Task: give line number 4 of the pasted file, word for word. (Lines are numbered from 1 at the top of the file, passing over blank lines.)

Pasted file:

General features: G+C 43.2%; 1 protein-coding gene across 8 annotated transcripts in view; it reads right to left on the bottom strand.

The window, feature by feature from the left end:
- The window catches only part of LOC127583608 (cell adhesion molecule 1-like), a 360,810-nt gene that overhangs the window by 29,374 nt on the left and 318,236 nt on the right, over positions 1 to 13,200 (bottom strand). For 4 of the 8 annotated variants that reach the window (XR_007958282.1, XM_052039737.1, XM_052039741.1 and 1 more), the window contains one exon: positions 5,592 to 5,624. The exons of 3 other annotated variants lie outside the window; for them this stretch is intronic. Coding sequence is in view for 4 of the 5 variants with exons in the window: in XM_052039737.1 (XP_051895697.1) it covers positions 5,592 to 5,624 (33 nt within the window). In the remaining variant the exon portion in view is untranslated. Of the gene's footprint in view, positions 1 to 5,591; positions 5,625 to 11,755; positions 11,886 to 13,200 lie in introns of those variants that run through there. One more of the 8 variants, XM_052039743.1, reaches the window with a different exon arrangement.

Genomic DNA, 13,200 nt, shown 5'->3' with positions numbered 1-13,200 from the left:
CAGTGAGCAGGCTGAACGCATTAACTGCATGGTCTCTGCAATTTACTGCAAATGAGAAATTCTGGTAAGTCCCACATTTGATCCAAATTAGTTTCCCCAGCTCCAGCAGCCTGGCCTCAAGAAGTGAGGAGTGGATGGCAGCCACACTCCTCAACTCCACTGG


Genomic DNA, 13,200 nt, shown 5'->3' with positions numbered 1-13,200 from the left: